A team led by Norman Sharpless, Professor of Cancer Research at University of North Carolina, has developed a strain of mice that turns on a gene from fireflies when the normal p16 gene is activated. In cells undergoing senescence, the p16 gene is switched on, activating the firefly gene and causing the affected tissue to glow.
Throughout the entire lifespan of these mice, the researchers followed p16 activation by simply tracking the brightness of each animal. They found that old mice are brighter than young mice, and that sites of cancer formation become extremely bright, allowing for the early identification of developing cancers.
“With these mice, we can visualize in real-time the activation of cellular senescence, which prevents cancer but causes aging. We can literally see the earliest molecular stages of cancer and aging in living mice,” says Sharpless, who is also the Deputy Cancer Center Director.
An experimental “Trojan-horse” cancer therapy has completely eliminated prostate cancer in experiments on mice, according to UK researchers.
The team hid cancer killing viruses inside the immune system in order to sneak them into a tumour.
Once inside, a study in the journal Cancer Research showed, tens of thousands of viruses were released to kill the cancerous cells.
Experts labelled the study “exciting,” but human tests are still needed.
Using viruses to destroy rapidly growing tumours is an emerging field in cancer therapy, however one of the challenges is getting the viruses deep inside the tumour where they can do the damage.
“The problem is penetration,” Prof Claire Lewis from the University of Sheffield told the BBC.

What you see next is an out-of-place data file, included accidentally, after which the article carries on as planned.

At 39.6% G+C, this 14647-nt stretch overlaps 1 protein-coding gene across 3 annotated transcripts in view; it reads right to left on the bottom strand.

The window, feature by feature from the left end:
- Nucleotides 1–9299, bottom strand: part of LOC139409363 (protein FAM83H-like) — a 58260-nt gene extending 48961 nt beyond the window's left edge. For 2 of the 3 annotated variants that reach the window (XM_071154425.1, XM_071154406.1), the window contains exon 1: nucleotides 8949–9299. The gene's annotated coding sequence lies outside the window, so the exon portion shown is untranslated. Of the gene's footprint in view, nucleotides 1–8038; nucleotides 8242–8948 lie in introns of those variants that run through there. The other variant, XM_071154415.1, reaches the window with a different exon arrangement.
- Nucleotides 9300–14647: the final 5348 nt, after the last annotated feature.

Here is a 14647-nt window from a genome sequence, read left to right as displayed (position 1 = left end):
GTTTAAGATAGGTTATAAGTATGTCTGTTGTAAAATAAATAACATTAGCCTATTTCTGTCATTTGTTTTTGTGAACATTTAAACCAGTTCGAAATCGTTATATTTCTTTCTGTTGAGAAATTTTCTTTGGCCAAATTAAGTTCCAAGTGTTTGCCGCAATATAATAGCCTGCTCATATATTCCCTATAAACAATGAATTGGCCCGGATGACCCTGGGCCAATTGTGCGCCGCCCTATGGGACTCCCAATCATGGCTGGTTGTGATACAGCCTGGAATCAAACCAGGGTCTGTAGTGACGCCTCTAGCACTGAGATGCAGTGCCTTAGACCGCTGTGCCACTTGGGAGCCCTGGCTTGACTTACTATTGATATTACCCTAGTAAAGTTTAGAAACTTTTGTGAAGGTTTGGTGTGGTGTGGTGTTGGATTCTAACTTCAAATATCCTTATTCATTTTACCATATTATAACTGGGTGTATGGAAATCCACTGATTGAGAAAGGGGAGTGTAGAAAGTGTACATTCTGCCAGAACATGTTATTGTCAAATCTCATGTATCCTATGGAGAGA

She leads a team which uses white blood cells as ‘Trojan horses’ to deliver the viral punch.
After chemotherapy or radiotherapy is used to treat cancer, there is damage to the tissue. This causes a surge in white blood cells, which swamp the area to help repair the damage.
“We’re surfing that wave to get as many white blood cells to deliver tumour-busting viruses into the heart of a tumour,” said Prof Lewis.
A magnetic method of killing cancer cells has been developed by scientists in South Korea.
The technique uses a magnetic field to flip a “self-destruct” switch in tumours.
Researchers have demonstrated that the process works in bowel cancer cells and living laboratory fish. Programmed cell death, or apoptosis, is one of the body’s ways of getting rid of old, faulty or infected cells.
In response to certain signals, the doomed cell shrinks and breaks into fragments. These are then engulfed and consumed by amoeba-like immune cells.
Often in cancer, apoptosis fails and cells are allowed to keep dividing uncontrollably.
The magnetic therapy involves creating tiny iron nanoparticles attached to antibodies which bind to “receptor” molecules on tumour cells. When the magnetic field is applied, the molecules cluster together, automatically triggering the “death signal” that sets off apoptosis.
Sometimes stepping back and looking at the big picture can lend new clarity to an ongoing debate. In this case, it took the distant perspective of astrobiologists to reckon the origins of cancer.
The astrobiologists, working with oncologists in the US, have suggested that cancer resembles ancient forms of life that flourished between 600 million and 1 billion years ago.
The genes that controlled the behaviour of these early multicellular organisms still reside within our own cells, managed by more recent genes that keep them in check.
It’s when these newer controlling genes fail that the older mechanisms take over, and the cell reverts to its earlier behaviours and grows out of control.
Scientists from Maryland’s Johns Hopkins University, in conjunction with Danish researchers, have developed a drug using a Mediterranean weed that can target tumor cells and destroy them.